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Soil Classification In The Soil Survey Of England And Wales
Published 1973 · Geology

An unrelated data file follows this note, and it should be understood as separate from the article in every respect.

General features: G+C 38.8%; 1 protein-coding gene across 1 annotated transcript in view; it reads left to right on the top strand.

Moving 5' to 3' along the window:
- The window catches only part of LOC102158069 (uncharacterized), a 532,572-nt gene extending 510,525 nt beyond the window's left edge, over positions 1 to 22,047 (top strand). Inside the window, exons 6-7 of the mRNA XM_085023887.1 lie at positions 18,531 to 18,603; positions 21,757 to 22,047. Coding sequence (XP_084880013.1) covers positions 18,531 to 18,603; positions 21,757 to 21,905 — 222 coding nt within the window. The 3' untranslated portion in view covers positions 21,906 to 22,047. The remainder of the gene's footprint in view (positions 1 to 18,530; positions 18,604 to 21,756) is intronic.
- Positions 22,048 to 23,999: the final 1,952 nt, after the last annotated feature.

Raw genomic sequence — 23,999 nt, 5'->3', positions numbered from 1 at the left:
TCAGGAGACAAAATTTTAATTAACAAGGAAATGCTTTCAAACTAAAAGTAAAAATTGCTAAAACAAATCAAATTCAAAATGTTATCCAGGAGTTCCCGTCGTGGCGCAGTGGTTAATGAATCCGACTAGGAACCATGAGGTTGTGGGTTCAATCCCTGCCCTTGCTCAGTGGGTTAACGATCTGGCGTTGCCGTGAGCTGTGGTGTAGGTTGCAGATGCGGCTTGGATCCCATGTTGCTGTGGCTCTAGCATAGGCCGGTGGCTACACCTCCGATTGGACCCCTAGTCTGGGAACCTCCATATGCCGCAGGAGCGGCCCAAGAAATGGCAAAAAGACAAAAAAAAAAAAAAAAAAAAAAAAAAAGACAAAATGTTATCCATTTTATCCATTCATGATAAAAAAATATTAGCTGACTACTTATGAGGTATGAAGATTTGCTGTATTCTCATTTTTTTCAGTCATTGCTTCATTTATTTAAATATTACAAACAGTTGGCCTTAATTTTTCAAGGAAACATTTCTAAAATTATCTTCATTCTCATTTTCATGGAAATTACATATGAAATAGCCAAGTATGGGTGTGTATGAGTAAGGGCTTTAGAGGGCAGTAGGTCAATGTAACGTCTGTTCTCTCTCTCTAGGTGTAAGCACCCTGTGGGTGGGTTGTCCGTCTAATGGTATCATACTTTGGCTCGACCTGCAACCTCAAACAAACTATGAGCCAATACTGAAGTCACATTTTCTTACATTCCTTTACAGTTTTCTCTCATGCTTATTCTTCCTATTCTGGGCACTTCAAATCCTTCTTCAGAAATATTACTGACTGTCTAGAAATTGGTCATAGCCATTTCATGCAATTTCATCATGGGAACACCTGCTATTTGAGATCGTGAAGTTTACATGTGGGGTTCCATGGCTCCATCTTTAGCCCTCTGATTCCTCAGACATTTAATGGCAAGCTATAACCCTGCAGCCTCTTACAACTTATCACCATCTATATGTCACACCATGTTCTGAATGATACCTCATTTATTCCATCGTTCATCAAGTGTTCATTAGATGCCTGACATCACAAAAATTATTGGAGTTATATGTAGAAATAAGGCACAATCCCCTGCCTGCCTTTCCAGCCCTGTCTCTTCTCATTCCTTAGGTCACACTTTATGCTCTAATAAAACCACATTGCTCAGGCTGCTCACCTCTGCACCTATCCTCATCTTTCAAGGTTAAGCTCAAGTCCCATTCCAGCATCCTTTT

Summary The development of soil classification as a basis for soil mapping in England and Wales is briefly reviewed, and a system for future use is described. The things classified are soil profiles, and classes are defined by relatively permanent characteristics that can be observed or measured in the field, or inferred within limits from field examination by comparison with analysed samples. Profile classes are defined at four categorical levels by progressive division, and are termed major groups, groups, subgroups, and soil series respectively. Classes in the three higher categories are defined partly by the composition of the soil material and partly by the presence or absence of particular diagnostic horizons, or evidence of recent alluvial origin, within specified depths. Soil series are distinguished by other characteristics, chiefly lithologic, not differentiating in higher categories. Most of the soil groups, regarded as the principal category above the soil series, are closely paralleled in other European systems, in the U.S.D.A. system (7th Approximation with subsequent amendments), or in both. Compared with the system used hitherto, the main innovations are the use of specific soil properties to define classes at all categorical levels, and the separation at group level of classes based primarily on inherited lithologic characteristics. The soil-profile classification provides a uniform basis for identifying soil map units, considered as classes of delineated soil bodies. When a map unit is identified by the name of a profile class, it is implied that most of the soil in each delineation conforms to that class, and that unconforming inclusions belong to one or more closely related classes or occupy an insignificant proportionate area. Map units identified by land attributes not differentiating in the profile classification are termed phases.